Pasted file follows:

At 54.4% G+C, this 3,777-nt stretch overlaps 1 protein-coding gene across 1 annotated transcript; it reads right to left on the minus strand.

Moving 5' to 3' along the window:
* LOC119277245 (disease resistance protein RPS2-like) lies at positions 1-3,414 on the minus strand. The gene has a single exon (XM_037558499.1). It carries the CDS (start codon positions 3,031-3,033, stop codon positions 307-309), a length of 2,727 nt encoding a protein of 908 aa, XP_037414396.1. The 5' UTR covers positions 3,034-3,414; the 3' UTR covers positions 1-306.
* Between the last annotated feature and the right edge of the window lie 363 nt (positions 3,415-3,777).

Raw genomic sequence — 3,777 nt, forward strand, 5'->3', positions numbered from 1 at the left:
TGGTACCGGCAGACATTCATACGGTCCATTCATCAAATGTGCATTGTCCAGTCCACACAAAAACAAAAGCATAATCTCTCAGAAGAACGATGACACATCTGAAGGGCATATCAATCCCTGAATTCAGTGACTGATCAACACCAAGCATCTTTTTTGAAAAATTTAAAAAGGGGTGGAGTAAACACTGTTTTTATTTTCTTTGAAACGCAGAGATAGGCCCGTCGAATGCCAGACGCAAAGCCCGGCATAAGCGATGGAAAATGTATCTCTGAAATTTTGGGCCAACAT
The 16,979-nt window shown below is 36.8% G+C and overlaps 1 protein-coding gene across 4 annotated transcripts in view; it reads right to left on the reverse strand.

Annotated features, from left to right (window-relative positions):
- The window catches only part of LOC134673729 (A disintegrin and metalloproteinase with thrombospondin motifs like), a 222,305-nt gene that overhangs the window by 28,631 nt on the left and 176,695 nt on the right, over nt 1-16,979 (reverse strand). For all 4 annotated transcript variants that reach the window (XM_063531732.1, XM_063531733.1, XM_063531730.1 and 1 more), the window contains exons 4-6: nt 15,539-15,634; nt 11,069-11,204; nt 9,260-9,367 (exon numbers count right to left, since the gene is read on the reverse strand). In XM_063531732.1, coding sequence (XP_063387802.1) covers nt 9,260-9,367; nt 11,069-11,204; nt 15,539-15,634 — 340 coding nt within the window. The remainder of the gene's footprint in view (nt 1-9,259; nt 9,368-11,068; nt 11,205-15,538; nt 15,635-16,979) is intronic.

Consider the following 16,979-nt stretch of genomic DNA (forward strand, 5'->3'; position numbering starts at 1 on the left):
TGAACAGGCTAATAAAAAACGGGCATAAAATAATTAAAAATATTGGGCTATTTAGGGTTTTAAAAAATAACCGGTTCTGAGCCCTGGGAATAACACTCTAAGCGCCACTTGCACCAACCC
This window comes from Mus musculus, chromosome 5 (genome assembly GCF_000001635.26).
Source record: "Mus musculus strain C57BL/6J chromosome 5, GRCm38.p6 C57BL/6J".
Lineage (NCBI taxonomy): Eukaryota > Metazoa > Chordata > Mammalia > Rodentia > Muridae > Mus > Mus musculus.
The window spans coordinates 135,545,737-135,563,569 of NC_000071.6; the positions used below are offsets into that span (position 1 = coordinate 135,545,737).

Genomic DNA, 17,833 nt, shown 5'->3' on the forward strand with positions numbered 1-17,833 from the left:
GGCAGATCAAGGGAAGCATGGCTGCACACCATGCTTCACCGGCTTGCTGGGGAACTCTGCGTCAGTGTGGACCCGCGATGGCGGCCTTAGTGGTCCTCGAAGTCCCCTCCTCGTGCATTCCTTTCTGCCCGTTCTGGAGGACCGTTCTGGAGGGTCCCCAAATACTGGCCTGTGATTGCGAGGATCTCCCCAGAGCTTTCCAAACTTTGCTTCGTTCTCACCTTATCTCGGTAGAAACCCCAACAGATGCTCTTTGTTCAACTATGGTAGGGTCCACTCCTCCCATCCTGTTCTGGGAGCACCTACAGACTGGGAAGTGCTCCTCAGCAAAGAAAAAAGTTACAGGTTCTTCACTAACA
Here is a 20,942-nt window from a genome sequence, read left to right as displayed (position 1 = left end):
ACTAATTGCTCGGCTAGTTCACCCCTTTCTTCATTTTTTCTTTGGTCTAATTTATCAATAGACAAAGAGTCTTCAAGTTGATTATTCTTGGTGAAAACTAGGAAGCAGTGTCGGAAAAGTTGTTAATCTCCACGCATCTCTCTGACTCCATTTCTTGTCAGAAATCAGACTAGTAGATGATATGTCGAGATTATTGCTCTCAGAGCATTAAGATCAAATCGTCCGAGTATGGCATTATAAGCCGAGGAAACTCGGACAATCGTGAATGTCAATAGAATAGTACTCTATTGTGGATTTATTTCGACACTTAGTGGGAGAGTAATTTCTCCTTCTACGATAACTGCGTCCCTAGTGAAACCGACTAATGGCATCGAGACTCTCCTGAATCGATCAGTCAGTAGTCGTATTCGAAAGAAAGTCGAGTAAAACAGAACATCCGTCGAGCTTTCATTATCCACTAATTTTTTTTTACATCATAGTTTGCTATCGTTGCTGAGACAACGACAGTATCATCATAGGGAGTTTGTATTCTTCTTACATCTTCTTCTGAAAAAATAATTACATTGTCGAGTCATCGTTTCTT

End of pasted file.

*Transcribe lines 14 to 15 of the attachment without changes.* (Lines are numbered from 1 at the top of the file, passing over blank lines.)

Lineage (NCBI taxonomy): Eukaryota > Metazoa > Chordata > Mammalia > Rodentia > Muridae > Mus > Mus musculus.
The window spans coordinates 135,545,737-135,563,569 of NC_000071.6; the positions used below are offsets into that span (position 1 = coordinate 135,545,737).